Vocational training to change life

Tanzina Nitol:

“Not many women can attain a supervisory position in the food industry,” says Suma Begum with a sparkle in her eye.

“Both employers and family members intervene to restrict them.”

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Currently working as an Assistant Operation Engineer, supervising quality control at Mymensingh Agro Ltd in Gazipur Suma is proof of how women can prosper through vocational training. Suma grew up and completed her Secondary School Certificate (SSC) in Thakurgaon district in northwest Bangladesh.

When she decided to enroll in college to take a general High School Certificate (HSC) a teacher suggested she take a vocational diploma course instead.

Suma Begum is in the left

Suma Begum is in the left

Suma had been under the impression that only students weak in their studies chose vocational training.  Luckily for her, a teacher with more awareness of job opportunities suggested she rethink her decision.

He explained that many students opted for vocational diplomas after completing their HSCs when they found it difficult to find a job.

He suggested that she not waste time with an HSC because there was more demand for skills and a diploma could open up opportunities for employment with salaries starting at 10,000-15,000 taka.  Motivated by this advice, she decided to pursue a four-year diploma program.

As a diploma student, Suma faced opposition from society.  Her friends said she had made a poor decision and would be overqualified when she started looking for a spouse. Her aunts taunted her when she woke up for coaching at 5:30 am, perhaps because they felt slighted by her ambition.

Her neighbors said women should take care of the family not spend time selfishly bettering themselves. But Suma’s immediate family was supportive, so she continued.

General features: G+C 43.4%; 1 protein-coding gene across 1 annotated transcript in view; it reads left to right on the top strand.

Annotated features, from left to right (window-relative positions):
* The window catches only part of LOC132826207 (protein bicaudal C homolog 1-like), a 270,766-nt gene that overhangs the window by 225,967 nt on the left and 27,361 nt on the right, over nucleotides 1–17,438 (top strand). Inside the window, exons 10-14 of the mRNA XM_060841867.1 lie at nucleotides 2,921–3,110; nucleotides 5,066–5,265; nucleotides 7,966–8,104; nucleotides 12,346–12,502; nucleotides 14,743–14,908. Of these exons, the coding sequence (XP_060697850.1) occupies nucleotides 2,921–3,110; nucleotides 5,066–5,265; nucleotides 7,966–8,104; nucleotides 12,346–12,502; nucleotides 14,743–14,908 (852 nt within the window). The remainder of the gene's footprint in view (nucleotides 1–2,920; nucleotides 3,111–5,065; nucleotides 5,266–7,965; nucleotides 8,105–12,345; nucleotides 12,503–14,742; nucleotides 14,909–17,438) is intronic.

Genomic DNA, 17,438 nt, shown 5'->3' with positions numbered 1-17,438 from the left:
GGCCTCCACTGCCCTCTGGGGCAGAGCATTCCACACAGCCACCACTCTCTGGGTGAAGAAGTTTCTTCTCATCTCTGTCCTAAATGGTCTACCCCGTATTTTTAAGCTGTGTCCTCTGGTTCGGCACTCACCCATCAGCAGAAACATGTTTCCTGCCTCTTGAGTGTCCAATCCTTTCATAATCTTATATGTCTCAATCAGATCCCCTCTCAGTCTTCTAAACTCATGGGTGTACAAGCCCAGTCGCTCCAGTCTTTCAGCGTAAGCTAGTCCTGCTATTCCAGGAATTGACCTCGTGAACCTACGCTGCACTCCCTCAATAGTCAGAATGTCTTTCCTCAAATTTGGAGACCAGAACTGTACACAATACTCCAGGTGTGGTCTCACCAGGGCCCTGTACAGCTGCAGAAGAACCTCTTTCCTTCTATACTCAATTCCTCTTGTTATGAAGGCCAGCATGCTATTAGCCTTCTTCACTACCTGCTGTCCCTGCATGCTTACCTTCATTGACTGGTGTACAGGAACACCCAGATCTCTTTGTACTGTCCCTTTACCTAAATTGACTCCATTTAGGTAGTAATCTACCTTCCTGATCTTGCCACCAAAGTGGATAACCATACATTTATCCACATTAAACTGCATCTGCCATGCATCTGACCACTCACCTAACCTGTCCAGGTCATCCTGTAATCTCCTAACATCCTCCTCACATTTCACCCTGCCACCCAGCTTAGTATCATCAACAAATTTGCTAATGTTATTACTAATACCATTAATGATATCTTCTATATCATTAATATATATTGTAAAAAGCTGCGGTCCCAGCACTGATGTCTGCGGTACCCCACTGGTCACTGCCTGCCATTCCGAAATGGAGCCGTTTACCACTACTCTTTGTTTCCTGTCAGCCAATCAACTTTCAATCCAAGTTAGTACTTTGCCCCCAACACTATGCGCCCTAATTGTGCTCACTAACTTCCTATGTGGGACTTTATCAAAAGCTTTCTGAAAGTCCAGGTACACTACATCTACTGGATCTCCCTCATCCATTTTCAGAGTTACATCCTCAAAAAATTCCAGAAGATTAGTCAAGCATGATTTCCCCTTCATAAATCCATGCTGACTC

At one point, her father asked her if she wanted to get married, but she explained, “If I get married after settling into a career, I may get a better proposal!”

Though her father came from a very humble background, he had enough foresight to encourage all four of his children to educate themselves.

“In a small district like Thakurgaon, girls get married at an early age,” explains Suma.

“All my classmates are married. Many of them dropped out of school because of the lack of security. They were not allowed to go to big cities for career development and so they became a burden for their families and were married off. I am lucky that my family gave me their full support.”

Suma now resides in a girl’s hostel provided by the company she works for. She says the diploma put her ahead of her batch mates, many of whom also went on to pursue diplomas after completing their HSCs when they could not find jobs. Through hard work and dedication, she was able to climb the ranks to reach the supervisory position she is at now.

ILO’s Bangladesh Skills for Employment and Productivity (B-SEP) Project, funded by the Government of Canada, aims to make skills in Bangladesh nationally recognized, accessible to all, higher quality and directly linked to jobs.

Tanzina Nitol is an independent researcher working in University of Dhaka, Bangladesh in Deaprtment of Women and Gender Studies


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